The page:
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5 Sources of Vitamin D that Shouldn’t Be Kept in the Dark

3 min read

By Jeff Hayward

Vitamin D is an essential nutrient that all people need, and is responsible for important functions such as calcium absorption for proper bone development in children. There are many conditions linked to a lack of Vitamin D such as mood disorders and hypertension.

The problem is, many people in the U.S. have insufficient levels of D because it mainly comes from the sun, and many Americans spend most of their time indoors (especially in winter). The recent fallback to standard time means less daylight in the evening as well. However, here are five other ways to ensure you get your Vitamin D fix…


1. Cod Liver Oil

It sounds pretty nasty, but luckily it comes in soft pill form to make it easier to swallow (just don’t bite down). Cod liver oil is often mistaken for fish oil when people are looking for Vitamin D content, but they’re not the same thing, noted Livestrong.

Although both have their health benefits, only cod liver oil contains both Vitamins A and D, which are stored in the fish’s liver as the name suggests. Livestrong notes that too much cod liver oil can harm you. The maximum intake of Vitamin D for adults should be 2,000 IU per day (although other sources say 4,000 IU, but it might be best to be conservative). Too much D can cause sickness—and too much Vitamin A can cause a nasty array of side effects as well, including liver problems.

Cod Liver Oil 3

2. Milk

While Vitamin D is not prevalent in cow’s milk, the Canadian Food Inspection Agency (CFIA) explains that Vitamin D (as well as vitamins A and C) are added to milk (including some soy milks) before it is sold in stores.

The CFIA said that the amounts of these vitamins that are added to milk are closely monitored, as mentioned earlier too much can be toxic to your system. The goal of vitamin-fortified milk is to prevent childhood diseases such as rickets, a potentially disfiguring bone disease.

man drinking milk

3. Fish

While fish oil may not give you any Vitamin D, eating the whole fish can. In particular, fatty fish that will allow your body to absorb the essential vitamin is recommended. Health magazine said those types of fish include salmon, trout, tuna and even…eel (but most people will probably go with the tuna).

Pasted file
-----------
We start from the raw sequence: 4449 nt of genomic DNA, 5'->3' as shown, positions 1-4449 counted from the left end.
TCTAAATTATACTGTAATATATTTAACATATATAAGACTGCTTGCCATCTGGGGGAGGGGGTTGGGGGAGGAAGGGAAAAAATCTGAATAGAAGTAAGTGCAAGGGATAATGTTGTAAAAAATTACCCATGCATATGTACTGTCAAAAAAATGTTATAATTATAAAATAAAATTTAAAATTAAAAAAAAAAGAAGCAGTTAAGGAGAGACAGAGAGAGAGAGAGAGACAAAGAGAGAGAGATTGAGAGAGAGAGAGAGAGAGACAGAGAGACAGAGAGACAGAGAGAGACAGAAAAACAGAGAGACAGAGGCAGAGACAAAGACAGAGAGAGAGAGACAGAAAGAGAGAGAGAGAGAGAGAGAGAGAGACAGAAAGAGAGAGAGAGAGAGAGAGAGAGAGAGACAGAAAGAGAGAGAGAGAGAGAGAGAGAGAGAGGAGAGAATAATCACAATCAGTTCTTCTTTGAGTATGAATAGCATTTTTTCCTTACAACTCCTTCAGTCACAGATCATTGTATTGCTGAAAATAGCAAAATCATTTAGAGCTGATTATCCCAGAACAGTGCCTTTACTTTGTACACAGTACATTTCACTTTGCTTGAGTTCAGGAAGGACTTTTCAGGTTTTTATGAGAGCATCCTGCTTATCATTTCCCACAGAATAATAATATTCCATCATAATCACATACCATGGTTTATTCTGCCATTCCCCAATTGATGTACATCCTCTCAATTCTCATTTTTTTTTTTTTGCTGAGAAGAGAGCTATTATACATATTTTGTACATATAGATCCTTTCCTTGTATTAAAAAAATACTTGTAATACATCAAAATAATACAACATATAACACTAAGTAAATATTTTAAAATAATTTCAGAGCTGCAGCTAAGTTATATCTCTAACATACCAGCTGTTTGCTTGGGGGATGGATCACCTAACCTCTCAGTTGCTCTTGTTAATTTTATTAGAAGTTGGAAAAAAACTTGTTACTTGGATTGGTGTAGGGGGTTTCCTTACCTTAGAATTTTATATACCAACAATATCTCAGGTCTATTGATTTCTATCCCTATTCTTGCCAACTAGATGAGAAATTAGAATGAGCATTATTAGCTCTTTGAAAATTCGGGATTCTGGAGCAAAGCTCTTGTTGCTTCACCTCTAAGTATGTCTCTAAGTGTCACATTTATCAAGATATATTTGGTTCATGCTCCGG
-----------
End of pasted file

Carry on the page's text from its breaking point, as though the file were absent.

Health magazine notes that a 3-ounce salmon fillet will provide you with 450 IU of Vitamin D. While 2,000 IU is the generally accepted maximum your adult body can tolerate per day, Health mag notes that 600 IU is the daily amount that is recommended to stay healthy—so one fillet will almost fill your quota!

White Fish

4. Egg Yolk

An article on the National Institutes of Health website explains that egg yolk does contain Vitamin D, albeit in small amounts. How small? Well, a chart in the article shows that one large egg contains about 41 IU of Vitamin D, which is well below the 600 IU recommended intake.

While you’d have to eat quite a few egg yolks to reach healthy levels, you could always have your eggs with a glass of milk and put some cheese on your eggs, which also has some Vitamin D value. Just make sure you’re not dairy intolerant before you try this concoction, or it won’t be vitamins you’re worrying about.

Uncooked Eggs

5. Mushrooms

Not all mushrooms contain Vitamin D and not all are edible, so don’t go picking them in the forest and having a taste without knowing what you’re consuming. Like your body, mushrooms have the ability to turn the sun’s rays into Vitamin D—and the Daily Mail UK said a mushroom can contain the equivalent of a Vitamin D pill supplement.

To enhance the Vitamin D levels of the mushrooms you’ve bought wrapped at the store, you can actually leave them outside in the sun, noted the article. Half an hour of sunbathing for the fungi is sufficient, it added. A study found that subjects who took 2,000 IU supplements compared to eating sun-soaked mushroom powder for 12 weeks had similar levels of the D vitamin at the end of the trial.


Writer, General Health

Jeff has more than 15 years of experience writing professionally about health, travel and the arts among other subjects. He continuously looks to improve his own overall health through exercise, diet and mindfulness. He is also a proud stay-at-home dad that loves taking photographs both professionally and as a hobby.

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